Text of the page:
The population of Lima is fluent in Spanish. In Cusco, the navel of the Sacred Valley, most people have gone to school and have a great grasp of Spanish.

    There are dozens of languages spoken in the Peruvian Amazon region.


    It is true that Peruvians are not big tippers, however, tipping is a great way to show your appreciation to the people serving you and to have your dollars go straight into the pockets of the people that need it most. A 10% tip will be warmly accepted at any restaurant and will put a surprised smile on a person's face. Your meals are included on this trip. If you want to leave a tip at restaurants, you are welcome to do so.

    Tour bus driver. At the end of our trip, you are welcome to give the tour bus driver a tip.

    Taxi drivers do not expect tips. Fares are negotiated prior to initiating the trip.

    Hotel porters and bell boys expect a tip of $ 1 per bag.

    Clean unblemished dollar bills are readily accepted as tips - I generally bring 20 one dollar bills for this purpose.

    Photographing the People of Peru

    Ask permission first and give those you have photographed a tip following taking their photograph. 1 Sol per person is adequate.

    Public Restrooms

    There is generally a charge of 1 Sol to use public restrooms - even restrooms at sacred sites where there is an admission fee. Toilet paper is not always available. It is a good idea to bring some with you.


    Airport taxes:

    Sometimes airport taxes have been added to the price of your ticket. If this is the case, a stamp or sticker will be attached to your boarding pass when you check in. If airport taxes are not pre-paid then you will pay them at the airport. These taxes can be paid in Soles or US dollars

    Lima to Cusco –approx. $6

    Cusco to Lima – approx. $6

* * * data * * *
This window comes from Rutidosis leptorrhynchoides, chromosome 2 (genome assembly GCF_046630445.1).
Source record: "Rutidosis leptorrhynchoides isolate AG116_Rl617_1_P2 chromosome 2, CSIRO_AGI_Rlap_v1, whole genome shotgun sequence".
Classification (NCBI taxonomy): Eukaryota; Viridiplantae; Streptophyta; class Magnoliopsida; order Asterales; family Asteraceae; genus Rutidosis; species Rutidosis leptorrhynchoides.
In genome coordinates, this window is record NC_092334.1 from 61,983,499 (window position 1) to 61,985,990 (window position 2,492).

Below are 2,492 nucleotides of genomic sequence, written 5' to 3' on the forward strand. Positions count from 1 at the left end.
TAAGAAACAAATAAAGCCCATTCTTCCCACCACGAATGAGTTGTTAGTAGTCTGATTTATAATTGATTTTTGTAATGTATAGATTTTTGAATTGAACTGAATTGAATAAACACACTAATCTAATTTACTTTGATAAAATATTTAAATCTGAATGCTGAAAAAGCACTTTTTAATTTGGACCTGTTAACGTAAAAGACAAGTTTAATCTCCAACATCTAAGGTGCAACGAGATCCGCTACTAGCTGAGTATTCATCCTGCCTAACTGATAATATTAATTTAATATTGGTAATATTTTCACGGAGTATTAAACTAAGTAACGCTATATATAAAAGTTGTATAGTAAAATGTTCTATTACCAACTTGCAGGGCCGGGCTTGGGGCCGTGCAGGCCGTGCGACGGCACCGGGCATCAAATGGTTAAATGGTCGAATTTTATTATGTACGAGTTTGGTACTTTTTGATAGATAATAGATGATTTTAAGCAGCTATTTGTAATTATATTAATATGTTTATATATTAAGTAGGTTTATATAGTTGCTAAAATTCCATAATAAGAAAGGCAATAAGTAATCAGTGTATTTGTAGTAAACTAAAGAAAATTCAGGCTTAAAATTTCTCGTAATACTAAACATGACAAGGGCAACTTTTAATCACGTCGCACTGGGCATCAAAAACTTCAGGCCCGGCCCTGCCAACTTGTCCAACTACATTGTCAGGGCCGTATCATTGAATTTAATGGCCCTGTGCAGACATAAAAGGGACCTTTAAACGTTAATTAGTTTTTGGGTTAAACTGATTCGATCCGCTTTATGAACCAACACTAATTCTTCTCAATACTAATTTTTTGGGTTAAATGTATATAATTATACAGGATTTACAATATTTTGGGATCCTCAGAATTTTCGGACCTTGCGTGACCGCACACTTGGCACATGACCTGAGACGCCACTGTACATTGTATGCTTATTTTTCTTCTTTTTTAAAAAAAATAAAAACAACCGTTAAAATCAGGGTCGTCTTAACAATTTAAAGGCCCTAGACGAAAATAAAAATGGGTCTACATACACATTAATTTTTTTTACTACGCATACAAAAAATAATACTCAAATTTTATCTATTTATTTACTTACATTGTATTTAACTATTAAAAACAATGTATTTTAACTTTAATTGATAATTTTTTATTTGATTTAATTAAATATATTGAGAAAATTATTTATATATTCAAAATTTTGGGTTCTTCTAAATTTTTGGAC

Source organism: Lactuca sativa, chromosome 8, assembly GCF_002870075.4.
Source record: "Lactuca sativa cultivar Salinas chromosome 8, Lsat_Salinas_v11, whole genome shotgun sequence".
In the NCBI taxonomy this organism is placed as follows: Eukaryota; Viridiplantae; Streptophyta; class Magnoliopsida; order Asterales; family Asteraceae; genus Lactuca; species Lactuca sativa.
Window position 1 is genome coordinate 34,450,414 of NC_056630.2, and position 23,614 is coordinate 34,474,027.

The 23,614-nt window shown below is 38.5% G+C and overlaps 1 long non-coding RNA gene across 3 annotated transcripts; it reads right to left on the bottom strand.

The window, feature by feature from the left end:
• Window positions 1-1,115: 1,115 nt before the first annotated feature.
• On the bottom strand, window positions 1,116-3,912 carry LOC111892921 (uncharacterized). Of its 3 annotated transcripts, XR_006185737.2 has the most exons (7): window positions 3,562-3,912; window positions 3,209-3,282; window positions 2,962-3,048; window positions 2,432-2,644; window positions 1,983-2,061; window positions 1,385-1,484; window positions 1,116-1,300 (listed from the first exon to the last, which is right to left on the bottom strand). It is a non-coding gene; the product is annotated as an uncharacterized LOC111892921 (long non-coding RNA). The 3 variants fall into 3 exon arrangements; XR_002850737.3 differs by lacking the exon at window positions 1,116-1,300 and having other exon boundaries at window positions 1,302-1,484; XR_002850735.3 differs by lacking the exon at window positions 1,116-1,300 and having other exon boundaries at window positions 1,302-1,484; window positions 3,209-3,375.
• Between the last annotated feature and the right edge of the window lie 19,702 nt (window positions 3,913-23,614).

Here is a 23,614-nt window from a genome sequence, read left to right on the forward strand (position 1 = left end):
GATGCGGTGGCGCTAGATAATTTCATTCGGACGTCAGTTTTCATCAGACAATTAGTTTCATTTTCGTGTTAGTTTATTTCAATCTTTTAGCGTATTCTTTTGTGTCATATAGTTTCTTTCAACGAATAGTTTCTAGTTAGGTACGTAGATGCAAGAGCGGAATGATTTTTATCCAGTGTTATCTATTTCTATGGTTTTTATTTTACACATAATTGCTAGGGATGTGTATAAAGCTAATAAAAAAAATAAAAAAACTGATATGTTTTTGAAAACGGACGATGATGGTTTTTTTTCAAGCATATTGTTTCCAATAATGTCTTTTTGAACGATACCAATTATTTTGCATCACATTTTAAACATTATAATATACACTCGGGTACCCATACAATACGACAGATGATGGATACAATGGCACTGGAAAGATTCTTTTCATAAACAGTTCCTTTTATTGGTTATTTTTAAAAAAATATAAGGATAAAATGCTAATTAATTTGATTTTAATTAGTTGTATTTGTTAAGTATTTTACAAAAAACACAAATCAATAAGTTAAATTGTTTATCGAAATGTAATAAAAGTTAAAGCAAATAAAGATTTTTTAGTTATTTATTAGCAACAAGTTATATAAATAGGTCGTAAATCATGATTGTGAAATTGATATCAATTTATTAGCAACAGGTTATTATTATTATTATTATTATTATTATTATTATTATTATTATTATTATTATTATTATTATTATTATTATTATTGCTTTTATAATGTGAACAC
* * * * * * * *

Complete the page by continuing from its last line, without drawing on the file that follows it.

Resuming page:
Lima to US - $30.



    Our trip will include visiting many sacred sites. Although we will not do a lot of walking, your visit to Peru will be more enjoyable if you prepare for it by doing a little bit of walking each day.  Even 5-10 minutes per day in the weeks before your trip will be worth the investment.  When you have a choice, climb stairs daily in preparation for the inevitable stairs you will find here. Many of us drive to school or work and sit at a desk most of the day.  As you prepare for your trip, plan to park a few minutes farther from work or school than you usually do.  An extra 5 minute walk each day can make a big difference. The better shape you’re in, the better time you’ll have.

    Our phone number in Peru
    084 089 400161
    Ground transportation to Pisac
    For those of you who will be joining us early in Pisac, there are several choices of ground transportation:
    Many taxi drivers will approach you at the airport to offer a ride. Expect to negotiate the price.  The current price should be 60-70
    soles ($22-25) from the airport to Pisac.  If you are not familiar with bargaining a price and this is your first chance to do so, be